Stealing Harvard
review by Gregory Avery, 13 September 2002

In the farcical comedy Stealing Harvard, Jason Lee plays John, a young guy who, on the eve of getting married and buying a house to settle down in, is called upon to make good on a promise he made long ago to his niece -- that he would pay for her to go to Harvard should she ever get accepted to go to school, there.

Since the niece is played in the film by Tammy Blanchard -- the wonderful performer who appeared in last year's TV film Life with Judy Garland, and who's adorable, here -- the conceit works. And Jason Lee, who's getting better and better as a performer, gets down perfectly the look and feel of someone who is on the verge of accepting, and falling into, domestic mediocrity -- the fixed smile, resigned look, and sleepwalker motions of someone who's living comfortably with a nice woman (Leslie Mann) -- who runs a gift basket business from home ("Do you think the biscotti make it too busy?") -- and a job that pays well and where too much is never expected from him. When John has to come up with the money for his niece -- $30,000 worth -- it saves him from making the leap over the precipice. (And, to his -- and our -- pleasant surprise, he also finds out that his bride-to-be isn't as square as he thought she was.) This happens when he turns to his noncomformist, outlaw-spirited friend Duff, the kind of part that, not so long ago, Michael Keaton or Bill Murray would've nailed in a flash. Here, the part has been cast with Tom Green, and the only question is, did the filmmakers agree to bring him onboard or was he thrust upon them? The film was directed by Bruce McCulloch, one of the talented members of the Canadian comedy group Kids in the Hall (McCulloch also turns up in this film as a lawyer, in the closing scenes), and he knows how to shape comedic scenes and get them to play; the movie, up until Green's first appearance, has the makings of a perfectly decent comedy (and it still does after that point, too). But it cannot be denied: Green ruins every single scene he's in, and the film, while it's not completely wreaked, is seriously compromised by that.

With the wide eyes of a Benzedrine addict, Green works himself up to a rigid, strangulated, trembling state of near-hysteria. He lunges his way through scenes, grabbing at any and all ideas, fumbling around with one, dropping it and then nabbing at another one. It's not performing, it's scrambling, and, since he doesn't give you any way to follow what he's doing, it must be extremely annoying for a lot of people to watch. In fact, Green seems to be acting this way ON PURPOSE, which would make a lot of people wonder more: If he can't bother to perform in a coherent fashion, why should we be expected to spend our time and attention watching him? Green doesn't really work with the other performers (Lee, in fact, seems to be keeping a healthy distance from him most of the time), because, in order to do what he's doing, he has to throw up an invisible shield around himself to turn the focus in. He's a guy who seems to be trying to turn a form of utter desperation into a shtick. And, since his character, here, is a jerk (albeit a lovable one -- Duff is initially described as "a man who's ideas are so dumb, they're brilliant"), it's doubly unappealing.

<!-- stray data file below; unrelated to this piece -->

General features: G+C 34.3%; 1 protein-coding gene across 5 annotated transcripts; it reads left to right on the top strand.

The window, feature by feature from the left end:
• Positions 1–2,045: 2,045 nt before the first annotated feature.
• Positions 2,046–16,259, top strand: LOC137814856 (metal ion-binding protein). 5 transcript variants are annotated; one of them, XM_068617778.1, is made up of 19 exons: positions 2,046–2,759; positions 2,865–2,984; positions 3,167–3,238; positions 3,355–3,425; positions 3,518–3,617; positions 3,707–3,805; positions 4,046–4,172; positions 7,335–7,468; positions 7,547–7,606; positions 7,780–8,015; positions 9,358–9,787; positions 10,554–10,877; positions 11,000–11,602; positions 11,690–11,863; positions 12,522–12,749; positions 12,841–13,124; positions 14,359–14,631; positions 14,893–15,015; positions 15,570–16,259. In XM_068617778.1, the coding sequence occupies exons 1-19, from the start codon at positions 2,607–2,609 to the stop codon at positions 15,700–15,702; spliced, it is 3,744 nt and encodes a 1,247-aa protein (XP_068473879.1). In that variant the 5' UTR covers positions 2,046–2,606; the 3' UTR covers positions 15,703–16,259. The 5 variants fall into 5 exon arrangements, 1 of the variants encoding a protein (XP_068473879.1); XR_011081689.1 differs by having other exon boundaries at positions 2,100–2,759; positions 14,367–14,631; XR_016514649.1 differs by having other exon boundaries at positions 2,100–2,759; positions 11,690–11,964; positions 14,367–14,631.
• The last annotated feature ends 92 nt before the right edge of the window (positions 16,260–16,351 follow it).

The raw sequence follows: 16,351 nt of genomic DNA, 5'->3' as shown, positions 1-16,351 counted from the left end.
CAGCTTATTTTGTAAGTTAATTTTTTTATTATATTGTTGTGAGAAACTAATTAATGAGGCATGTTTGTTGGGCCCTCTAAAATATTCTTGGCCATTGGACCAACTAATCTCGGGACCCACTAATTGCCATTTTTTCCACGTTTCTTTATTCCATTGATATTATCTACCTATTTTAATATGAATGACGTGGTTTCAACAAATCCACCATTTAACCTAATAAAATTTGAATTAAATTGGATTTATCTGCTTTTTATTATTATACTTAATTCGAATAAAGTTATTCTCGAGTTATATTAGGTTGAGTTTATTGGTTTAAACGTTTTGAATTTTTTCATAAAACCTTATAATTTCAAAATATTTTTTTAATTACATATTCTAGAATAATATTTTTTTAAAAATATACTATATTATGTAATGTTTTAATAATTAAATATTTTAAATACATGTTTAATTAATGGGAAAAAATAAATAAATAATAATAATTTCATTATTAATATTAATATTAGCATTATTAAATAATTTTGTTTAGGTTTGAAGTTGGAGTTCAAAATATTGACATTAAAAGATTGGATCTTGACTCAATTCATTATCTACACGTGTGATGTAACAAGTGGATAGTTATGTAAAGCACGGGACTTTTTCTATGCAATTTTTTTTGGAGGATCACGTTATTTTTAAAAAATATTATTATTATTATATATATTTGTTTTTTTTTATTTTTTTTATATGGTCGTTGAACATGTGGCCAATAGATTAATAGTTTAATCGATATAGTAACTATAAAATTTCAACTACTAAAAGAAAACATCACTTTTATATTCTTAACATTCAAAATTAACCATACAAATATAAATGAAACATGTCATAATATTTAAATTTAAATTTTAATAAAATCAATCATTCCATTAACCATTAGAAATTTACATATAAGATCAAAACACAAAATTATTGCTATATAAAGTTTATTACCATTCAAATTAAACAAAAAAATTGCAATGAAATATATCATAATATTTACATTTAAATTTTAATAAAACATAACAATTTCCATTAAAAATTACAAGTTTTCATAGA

As for the filmmakers, they're left in a lurch: to paraphrase from another source (a "Tom Slick" cartoon, in fact), the movie's got a hole in it the size of a 50 cent piece, and all they've got to fix it with are two quarters. As for Green, he may turn into a curious anomaly, like Bill Dana's Jose Jimenez character in the 1960s. But Green also projects a certain kind of hostility, which makes you gotta wonder: what is going to happen to this guy? Who is going to be able to use him? Sam Kinison and Don Rickles could get hostile, too, but you at least knew what they were hostile about. Tom Green practices a sort of onanistic hostility -- he gets himself into a state not because of anything in particular, but just because. He's like a kid still bouncing up and down on his bed in his suburban bedroom, meaninglessly play-acting to the walls. Or, as on a recent late-night rerun of his MTV show, putting a coffee filter on his head and pretending to be an Imperial storm-trooper from Star Wars. Monica Lewinsky was with him on that segment of the show, and, despite his best entreaties, not even she would do that.

Directed by:
Bruce McCulloch

Jason Lee
Tom Green
Leslie Mann
Dennis Farina
Megan Mullally
Tammy Blanchard
Richard Jenkins
Chris Penn
Seymour Cassel

Written by:
Peter Tolan

PG-13 - Parents
Strongly Cautioned.
Some material may be
inappropriate for children
under 13.






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